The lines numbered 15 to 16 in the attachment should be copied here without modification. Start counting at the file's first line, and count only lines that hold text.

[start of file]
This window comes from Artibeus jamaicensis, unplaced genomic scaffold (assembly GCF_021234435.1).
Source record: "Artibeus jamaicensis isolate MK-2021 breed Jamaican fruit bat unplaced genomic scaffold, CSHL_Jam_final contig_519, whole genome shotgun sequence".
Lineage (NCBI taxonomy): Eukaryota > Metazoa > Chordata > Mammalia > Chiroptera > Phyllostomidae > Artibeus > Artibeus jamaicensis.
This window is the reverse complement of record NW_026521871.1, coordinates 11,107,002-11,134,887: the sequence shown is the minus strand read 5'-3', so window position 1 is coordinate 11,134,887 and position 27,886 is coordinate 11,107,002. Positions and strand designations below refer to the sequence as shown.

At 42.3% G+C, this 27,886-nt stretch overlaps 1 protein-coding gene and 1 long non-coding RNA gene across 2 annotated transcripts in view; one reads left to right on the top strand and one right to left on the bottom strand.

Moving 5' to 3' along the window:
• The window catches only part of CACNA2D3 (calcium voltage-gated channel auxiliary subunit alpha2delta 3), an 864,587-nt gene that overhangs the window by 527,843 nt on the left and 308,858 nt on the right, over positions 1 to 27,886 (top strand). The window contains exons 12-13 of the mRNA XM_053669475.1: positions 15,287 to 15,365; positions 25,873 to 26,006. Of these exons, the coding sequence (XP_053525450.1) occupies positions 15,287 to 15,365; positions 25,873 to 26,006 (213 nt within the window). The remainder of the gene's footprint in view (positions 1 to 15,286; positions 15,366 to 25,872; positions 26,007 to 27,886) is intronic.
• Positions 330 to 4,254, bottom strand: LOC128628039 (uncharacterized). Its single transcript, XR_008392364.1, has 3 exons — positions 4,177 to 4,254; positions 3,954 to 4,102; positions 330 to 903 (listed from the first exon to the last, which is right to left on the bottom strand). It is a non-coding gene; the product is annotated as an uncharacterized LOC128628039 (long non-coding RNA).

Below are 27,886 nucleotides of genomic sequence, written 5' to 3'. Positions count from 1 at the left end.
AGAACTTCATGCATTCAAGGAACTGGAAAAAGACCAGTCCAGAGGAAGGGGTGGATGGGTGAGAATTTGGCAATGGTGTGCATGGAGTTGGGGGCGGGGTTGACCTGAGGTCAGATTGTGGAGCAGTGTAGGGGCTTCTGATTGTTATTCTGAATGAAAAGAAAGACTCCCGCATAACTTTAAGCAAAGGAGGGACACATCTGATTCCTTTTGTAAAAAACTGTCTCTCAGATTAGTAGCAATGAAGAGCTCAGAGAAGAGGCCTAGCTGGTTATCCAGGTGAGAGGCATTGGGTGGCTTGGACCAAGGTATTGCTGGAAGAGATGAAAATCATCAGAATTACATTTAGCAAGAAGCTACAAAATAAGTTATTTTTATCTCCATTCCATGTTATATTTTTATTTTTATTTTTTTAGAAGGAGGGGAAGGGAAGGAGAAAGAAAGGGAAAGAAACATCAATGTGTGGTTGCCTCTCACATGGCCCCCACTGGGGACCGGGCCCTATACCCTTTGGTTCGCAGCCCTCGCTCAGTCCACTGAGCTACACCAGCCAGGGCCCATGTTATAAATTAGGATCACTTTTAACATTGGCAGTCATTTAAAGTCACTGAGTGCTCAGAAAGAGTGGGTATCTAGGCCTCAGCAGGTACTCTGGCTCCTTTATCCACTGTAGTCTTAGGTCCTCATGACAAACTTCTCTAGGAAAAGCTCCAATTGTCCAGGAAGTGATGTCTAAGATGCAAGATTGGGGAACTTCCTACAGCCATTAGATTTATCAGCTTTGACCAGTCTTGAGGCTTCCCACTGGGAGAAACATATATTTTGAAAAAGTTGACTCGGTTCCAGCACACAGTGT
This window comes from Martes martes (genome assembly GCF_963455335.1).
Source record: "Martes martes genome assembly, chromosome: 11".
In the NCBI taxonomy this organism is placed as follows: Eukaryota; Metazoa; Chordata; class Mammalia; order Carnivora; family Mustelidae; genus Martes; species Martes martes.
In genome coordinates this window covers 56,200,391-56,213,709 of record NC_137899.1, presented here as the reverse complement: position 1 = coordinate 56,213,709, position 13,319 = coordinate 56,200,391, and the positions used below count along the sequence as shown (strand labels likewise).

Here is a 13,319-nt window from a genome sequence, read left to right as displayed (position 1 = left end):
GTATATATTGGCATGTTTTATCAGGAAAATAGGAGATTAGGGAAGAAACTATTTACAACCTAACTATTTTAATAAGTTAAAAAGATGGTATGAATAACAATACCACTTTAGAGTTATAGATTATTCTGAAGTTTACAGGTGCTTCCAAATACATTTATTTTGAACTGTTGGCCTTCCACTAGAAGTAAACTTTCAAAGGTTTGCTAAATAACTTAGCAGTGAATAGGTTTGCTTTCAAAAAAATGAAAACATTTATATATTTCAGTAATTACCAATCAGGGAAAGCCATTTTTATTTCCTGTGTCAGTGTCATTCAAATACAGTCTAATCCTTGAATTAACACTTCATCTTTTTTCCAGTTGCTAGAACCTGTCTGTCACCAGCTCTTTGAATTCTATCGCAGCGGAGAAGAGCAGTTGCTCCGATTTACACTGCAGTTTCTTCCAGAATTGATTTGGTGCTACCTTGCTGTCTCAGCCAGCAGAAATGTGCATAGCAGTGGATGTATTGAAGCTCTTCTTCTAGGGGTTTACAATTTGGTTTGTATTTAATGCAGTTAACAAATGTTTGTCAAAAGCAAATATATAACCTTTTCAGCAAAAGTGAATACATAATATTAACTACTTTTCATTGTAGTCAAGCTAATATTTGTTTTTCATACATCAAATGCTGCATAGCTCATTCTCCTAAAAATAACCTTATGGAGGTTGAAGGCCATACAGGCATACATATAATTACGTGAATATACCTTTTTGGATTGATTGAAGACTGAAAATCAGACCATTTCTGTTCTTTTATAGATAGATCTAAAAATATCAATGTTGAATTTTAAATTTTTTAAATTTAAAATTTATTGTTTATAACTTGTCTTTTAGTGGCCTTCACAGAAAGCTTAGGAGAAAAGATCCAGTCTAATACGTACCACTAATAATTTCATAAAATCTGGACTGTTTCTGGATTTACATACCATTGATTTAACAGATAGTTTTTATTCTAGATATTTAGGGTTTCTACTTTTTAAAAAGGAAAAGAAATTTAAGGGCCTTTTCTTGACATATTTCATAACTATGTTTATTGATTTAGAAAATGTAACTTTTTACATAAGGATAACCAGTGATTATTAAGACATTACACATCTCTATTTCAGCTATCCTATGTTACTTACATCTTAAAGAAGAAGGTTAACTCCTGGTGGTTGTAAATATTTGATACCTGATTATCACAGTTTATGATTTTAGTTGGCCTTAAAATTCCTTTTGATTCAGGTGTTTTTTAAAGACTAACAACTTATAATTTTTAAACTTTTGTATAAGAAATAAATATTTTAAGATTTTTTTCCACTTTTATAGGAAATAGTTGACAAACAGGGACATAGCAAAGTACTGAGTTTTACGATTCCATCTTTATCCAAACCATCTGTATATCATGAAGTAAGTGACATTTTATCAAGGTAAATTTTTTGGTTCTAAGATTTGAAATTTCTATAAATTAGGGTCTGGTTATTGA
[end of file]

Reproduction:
Here is a 13,319-nt window from a genome sequence, read left to right as displayed (position 1 = left end):
GTATATATTGGCATGTTTTATCAGGAAAATAGGAGATTAGGGAAGAAACTATTTACAACCTAACTATTTTAATAAGTTAAAAAGATGGTATGAATAACAATACCACTTTAGAGTTATAGATTATTCTGAAGTTTACAGGTGCTTCCAAATACATTTATTTTGAACTGTTGGCCTTCCACTAGAAGTAAACTTTCAAAGGTTTGCTAAATAACTTAGCAGTGAATAGGTTTGCTTTCAAAAAAATGAAAACATTTATATATTTCAGTAATTACCAATCAGGGAAAGCCATTTTTATTTCCTGTGTCAGTGTCATTCAAATACAGTCTAATCCTTGAATTAACACTTCATCTTTTTTCCAGTTGCTAGAACCTGTCTGTCACCAGCTCTTTGAATTCTATCGCAGCGGAGAAGAGCAGTTGCTCCGATTTACACTGCAGTTTCTTCCAGAATTGATTTGGTGCTACCTTGCTGTCTCAGCCAGCAGAAATGTGCATAGCAGTGGATGTATTGAAGCTCTTCTTCTAGGGGTTTACAATTTGGTTTGTATTTAATGCAGTTAACAAATGTTTGTCAAAAGCAAATATATAACCTTTTCAGCAAAAGTGAATACATAATATTAACTACTTTTCATTGTAGTCAAGCTAATATTTGTTTTTCATACATCAAATGCTGCATAGCTCATTCTCCTAAAAATAACCTTATGGAGGTTGAAGGCCATACAGGCATACATATAATTACGTGAATATACCTTTTTGGATTGATTGAAGACTGAAAATCAGACCATTTCTGTTCTTTTATAGATAGATCTAAAAATATCAATGTTGAATTTTAAATTTTTTAAATTTAAAATTTATTGTTTATAACTTGTCTTTTAGTGGCCTTCACAGAAAGCTTAGGAGAAAAGATCCAGTCTAATACGTACCACTAATAATTTCATAAAATCTGGACTGTTTCTGGATTTACATACCATTGATTTAACAGATAGTTTTTATTCTAGATATTTAGGGTTTCTACTTTTTAAAAAGGAAAAGAAATTTAAGGGCCTTTTCTTGACATATTTCATAACTATGTTTATTGATTTAGAAAATGTAACTTTTTACATAAGGATAACCAGTGATTATTAAGACATTACACATCTCTATTTCAGCTATCCTATGTTACTTACATCTTAAAGAAGAAGGTTAACTCCTGGTGGTTGTAAATATTTGATACCTGATTATCACAGTTTATGATTTTAGTTGGCCTTAAAATTCCTTTTGATTCAGGTGTTTTTTAAAGACTAACAACTTATAATTTTTAAACTTTTGTATAAGAAATAAATATTTTAAGATTTTTTTCCACTTTTATAGGAAATAGTTGACAAACAGGGACATAGCAAAGTACTGAGTTTTACGATTCCATCTTTATCCAAACCATCTGTATATCATGAAGTAAGTGACATTTTATCAAGGTAAATTTTTTGGTTCTAAGATTTGAAATTTCTATAAATTAGGGTCTGGTTATTGA